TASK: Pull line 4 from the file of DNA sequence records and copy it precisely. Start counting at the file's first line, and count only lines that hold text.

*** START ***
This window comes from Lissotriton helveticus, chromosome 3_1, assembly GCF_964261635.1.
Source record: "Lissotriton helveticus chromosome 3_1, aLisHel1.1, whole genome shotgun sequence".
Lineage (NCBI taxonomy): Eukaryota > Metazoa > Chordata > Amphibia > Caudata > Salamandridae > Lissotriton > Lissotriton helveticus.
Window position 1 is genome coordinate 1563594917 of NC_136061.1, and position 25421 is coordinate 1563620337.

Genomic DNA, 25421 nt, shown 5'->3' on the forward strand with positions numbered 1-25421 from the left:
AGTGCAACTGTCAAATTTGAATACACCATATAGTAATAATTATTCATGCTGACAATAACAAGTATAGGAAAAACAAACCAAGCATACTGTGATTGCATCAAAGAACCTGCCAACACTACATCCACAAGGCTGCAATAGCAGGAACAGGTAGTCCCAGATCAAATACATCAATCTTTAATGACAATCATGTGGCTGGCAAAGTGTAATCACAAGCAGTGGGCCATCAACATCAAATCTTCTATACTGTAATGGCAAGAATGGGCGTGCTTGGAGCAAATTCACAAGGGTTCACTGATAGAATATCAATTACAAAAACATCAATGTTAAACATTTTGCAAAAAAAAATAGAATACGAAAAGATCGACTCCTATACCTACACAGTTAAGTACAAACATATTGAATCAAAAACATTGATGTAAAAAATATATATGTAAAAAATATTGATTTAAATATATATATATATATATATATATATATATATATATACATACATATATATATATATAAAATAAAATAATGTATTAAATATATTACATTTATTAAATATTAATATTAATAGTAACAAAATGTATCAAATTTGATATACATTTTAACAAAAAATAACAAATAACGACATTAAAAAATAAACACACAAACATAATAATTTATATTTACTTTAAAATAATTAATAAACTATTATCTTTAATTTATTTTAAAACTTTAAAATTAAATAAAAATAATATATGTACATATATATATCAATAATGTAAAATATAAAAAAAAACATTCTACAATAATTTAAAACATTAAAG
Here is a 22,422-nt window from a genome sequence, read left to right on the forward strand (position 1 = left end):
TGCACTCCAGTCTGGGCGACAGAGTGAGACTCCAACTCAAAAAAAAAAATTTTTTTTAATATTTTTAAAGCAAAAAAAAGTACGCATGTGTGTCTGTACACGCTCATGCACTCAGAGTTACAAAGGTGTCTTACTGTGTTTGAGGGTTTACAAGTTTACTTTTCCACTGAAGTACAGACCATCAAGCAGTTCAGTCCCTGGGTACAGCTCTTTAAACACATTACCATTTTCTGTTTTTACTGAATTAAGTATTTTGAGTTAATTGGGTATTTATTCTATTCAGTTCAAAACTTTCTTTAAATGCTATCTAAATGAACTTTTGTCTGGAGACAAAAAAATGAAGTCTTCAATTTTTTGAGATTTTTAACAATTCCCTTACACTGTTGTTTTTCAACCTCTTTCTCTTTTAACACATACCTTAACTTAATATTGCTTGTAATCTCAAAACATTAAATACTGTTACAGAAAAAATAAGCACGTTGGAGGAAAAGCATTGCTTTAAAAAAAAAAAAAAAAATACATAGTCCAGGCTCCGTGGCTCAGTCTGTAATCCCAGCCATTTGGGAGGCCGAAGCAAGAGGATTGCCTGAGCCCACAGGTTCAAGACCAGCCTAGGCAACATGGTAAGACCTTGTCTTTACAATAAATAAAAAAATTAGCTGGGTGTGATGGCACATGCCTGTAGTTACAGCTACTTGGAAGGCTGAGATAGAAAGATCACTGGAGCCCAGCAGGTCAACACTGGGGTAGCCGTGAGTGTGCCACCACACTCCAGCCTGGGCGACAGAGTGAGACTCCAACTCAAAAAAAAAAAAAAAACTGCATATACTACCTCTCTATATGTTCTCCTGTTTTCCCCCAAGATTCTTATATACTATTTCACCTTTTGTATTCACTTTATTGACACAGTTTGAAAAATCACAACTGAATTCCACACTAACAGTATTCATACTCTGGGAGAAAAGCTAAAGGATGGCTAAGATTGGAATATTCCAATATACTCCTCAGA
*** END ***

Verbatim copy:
Window position 1 is genome coordinate 1563594917 of NC_136061.1, and position 25421 is coordinate 1563620337.